Mumbai: Where have all the vitamin C tablets gone?
It's been four months since proper supply stopped, distributors say; patients say replacements in the market are exorbitant
If you're having troubling finding your favourite vitamin C supplement, Celin or Limcee (tablets and chewables), at the chemist, you can blame the government for it. The National Pharmaceutical Pricing Authority (NPPA) has suddenly decided to bring these two vitamin C drugs under the controlled category, which means their price will now be decided by the government. These drugs were earlier a D-category listing (where pharma companies could decide the price). This has now resulted in pharma companies going slow on production, badly impacting consumers.
Celin and Limcee, recommended by physicians, orthopaedicians and ophthalmologists, are not only cheap, but do not have any substitute in that price range. The alternative branded local/imported brands for Vitamin C are priced 100 times more. For instance, where a strip of 15x500mg Celin pills cost R17.50, a pack of 20x1,000 mg imported or local brand of Vitamin C pills cost R352. While Celin is manufactured by GlaxoSmithKline Pharmaceuticals, Limcee is the product of Abbott Pharma.
Advocate Lakshmi Ravindra, from Navi Mumbai, whose mother has macular degeneration, recently managed to get a single Celin strip from a chemist with an older stock. Dr Wiqar Shaikh, a senior physician, who runs an allergy clinic, said, "I prescribe Vitamin C tablets for patients with allergic colds and rhinitis to improve their immunity. If patients cannot afford the expensive alternative brands, I suggest natural sources such as lemon juice, etc."
Dr Pradeep Bhosale, director arthritis and joint replacement, Nanavati Hospital, said, "Our pharmacist still has his stock as we do bulk purchases. It is important in post surgery recovery.
Interestingly, BMC and government-run pharmaceuticals do not have any problem with their supply of Vitamin C medicines. A senior physician from Rajawadi Hospital said, "We have a central purchase department that does bulk purchases of medicines. However, unlike large pharma companies, who do extensive R&D on their drugs and packaging, our drugs are generic with no brand name."
Cost of strip of 15x500mg Celin pills
Cost of pack of 20x1,000 mg imported or local brand
Dilip Mehta, president of the Pharmaceutical Wholesalers Association for Mumbai, that has 500 members, confirmed the shortage of Celin and Limcee. He said, "Pharma companies have not been supplying to stockists for the past few months. Ever since these Vitamin C drugs were brought under the ambit of controlled drugs by NPPA, production has reduced. Also, most of the bulk raw material/finished products come from China, where many pharma companies are facing problems due to pollution issues," said Mehta. He said multivitamin like Cobadex Forte and Neosporin ointment, too were in short supply. Mehta said, "NPPA has 75,000 brands of tablets, capsules, syrups, ointments under two categories – controlled and uncontrolled.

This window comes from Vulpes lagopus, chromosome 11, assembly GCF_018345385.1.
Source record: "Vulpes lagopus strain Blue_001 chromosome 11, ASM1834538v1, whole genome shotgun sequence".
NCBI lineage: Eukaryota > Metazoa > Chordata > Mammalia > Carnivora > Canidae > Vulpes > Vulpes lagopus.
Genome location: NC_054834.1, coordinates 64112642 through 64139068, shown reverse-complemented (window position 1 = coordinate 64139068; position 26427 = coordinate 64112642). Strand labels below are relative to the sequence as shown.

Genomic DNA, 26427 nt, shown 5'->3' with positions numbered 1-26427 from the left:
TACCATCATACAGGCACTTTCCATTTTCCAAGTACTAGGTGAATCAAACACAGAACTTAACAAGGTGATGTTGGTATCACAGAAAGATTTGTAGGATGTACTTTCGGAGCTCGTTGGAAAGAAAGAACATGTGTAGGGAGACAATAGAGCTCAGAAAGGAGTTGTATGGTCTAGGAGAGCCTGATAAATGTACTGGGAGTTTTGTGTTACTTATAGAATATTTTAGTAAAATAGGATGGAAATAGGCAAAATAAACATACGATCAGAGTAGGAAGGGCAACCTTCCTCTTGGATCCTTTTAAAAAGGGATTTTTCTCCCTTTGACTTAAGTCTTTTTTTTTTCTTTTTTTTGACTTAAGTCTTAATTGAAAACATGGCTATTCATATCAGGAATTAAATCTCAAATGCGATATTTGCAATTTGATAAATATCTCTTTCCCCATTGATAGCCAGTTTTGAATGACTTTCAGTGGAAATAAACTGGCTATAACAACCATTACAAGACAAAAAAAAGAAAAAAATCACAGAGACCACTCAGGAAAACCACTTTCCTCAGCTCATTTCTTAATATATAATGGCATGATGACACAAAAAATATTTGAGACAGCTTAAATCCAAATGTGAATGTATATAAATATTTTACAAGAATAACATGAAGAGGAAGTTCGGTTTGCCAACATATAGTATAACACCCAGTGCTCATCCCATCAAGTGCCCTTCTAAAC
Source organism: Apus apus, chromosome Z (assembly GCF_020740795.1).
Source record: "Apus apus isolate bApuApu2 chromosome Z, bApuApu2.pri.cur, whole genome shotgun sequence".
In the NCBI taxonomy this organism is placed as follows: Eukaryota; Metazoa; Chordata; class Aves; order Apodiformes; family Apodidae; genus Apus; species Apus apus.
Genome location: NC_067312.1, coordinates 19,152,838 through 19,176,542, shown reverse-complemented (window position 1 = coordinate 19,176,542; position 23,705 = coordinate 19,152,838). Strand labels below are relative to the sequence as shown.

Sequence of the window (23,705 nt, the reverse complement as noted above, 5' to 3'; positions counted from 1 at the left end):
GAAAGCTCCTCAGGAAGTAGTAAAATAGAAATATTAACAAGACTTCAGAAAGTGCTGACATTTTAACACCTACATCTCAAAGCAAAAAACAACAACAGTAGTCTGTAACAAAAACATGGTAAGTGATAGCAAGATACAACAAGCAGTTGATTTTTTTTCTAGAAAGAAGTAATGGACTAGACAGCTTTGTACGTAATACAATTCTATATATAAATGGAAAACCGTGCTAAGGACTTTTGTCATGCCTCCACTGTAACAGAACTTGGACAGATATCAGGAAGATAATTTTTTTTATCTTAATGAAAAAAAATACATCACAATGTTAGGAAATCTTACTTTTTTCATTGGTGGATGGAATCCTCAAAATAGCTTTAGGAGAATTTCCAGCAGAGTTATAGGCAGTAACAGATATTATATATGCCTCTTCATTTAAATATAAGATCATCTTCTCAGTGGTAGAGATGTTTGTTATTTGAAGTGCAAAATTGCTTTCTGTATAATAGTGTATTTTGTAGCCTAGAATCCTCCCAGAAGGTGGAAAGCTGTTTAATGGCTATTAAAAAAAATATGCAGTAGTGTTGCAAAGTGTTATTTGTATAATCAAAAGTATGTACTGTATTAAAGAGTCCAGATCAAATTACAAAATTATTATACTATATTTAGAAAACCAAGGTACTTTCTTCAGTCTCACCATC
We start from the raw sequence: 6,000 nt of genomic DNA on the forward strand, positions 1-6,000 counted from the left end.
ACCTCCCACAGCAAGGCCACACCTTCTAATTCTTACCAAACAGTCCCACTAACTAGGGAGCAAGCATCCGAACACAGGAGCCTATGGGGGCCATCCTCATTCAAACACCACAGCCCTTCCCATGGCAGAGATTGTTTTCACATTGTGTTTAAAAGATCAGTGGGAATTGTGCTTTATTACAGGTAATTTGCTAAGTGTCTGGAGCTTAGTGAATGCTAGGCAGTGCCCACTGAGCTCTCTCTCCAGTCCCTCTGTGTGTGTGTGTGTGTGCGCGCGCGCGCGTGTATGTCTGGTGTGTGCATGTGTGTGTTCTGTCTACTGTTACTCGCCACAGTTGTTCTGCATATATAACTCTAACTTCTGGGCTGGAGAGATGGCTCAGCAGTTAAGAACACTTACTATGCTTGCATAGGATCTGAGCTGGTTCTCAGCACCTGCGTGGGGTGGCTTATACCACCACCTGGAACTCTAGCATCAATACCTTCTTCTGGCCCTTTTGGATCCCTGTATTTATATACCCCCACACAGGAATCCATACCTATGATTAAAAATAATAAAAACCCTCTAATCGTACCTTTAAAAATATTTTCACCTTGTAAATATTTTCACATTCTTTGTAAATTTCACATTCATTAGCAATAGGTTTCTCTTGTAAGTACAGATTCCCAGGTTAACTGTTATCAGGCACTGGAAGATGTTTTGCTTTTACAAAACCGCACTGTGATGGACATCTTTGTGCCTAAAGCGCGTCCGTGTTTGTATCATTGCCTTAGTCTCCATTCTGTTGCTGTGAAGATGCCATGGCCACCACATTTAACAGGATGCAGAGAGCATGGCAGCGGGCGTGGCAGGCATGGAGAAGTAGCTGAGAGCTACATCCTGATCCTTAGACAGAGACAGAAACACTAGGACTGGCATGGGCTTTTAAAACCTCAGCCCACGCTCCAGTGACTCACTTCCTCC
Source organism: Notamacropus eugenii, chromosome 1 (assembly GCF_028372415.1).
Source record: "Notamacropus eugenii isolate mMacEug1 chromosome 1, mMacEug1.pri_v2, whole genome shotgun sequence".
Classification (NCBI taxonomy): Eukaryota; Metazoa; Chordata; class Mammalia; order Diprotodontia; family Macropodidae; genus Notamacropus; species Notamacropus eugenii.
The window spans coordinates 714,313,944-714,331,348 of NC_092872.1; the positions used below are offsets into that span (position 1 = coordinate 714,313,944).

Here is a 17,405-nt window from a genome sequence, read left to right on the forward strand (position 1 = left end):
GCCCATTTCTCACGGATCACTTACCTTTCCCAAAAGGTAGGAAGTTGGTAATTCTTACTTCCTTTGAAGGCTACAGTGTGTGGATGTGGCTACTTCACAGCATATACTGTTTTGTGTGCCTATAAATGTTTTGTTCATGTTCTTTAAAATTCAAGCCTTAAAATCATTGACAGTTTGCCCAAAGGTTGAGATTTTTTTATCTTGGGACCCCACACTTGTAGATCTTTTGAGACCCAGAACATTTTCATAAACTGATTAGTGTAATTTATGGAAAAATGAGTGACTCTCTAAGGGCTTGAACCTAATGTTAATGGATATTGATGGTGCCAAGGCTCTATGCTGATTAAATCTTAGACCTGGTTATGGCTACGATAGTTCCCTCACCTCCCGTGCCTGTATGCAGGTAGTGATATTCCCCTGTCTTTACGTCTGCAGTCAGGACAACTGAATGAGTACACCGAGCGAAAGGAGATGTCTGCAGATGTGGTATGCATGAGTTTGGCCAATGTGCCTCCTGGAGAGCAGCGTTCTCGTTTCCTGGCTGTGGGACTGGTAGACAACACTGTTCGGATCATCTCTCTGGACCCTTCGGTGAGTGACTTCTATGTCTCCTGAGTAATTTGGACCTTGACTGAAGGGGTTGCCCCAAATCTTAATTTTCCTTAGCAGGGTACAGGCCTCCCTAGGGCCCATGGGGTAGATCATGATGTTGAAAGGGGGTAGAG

He said, "A wholesaler makes around 8 per cent on a controlled drug and 10 per cent on D category drugs, and the retailer in turn makes 16% on MRP of the controlled drug and 20% on D category drugs." Prasad Danve, secretary, Retail Dispensing Chemist Association, Mumbai, admitted there was a shortage and said they had no cheap substitutes. A senior drug wholesaler, who did not wish to be named, said, "The government is putting additional pressure on pharma companies that are already finding it difficult to break even in certain fast moving medicines. And, there are MNC pharmacy companies who are in dialogue with stockists and dealers asking them to cut their share, as they are finding it difficult to give wholesalers and retailers a margin by cutting their profits."
"There was a temporary short supply of Celin and Cobadex forte due to short term operational challenges, but these will be resolved soon. However, Neosporin is available in full supply," a Glaxo spokesperson, who was non-committal about when supply would match demand.
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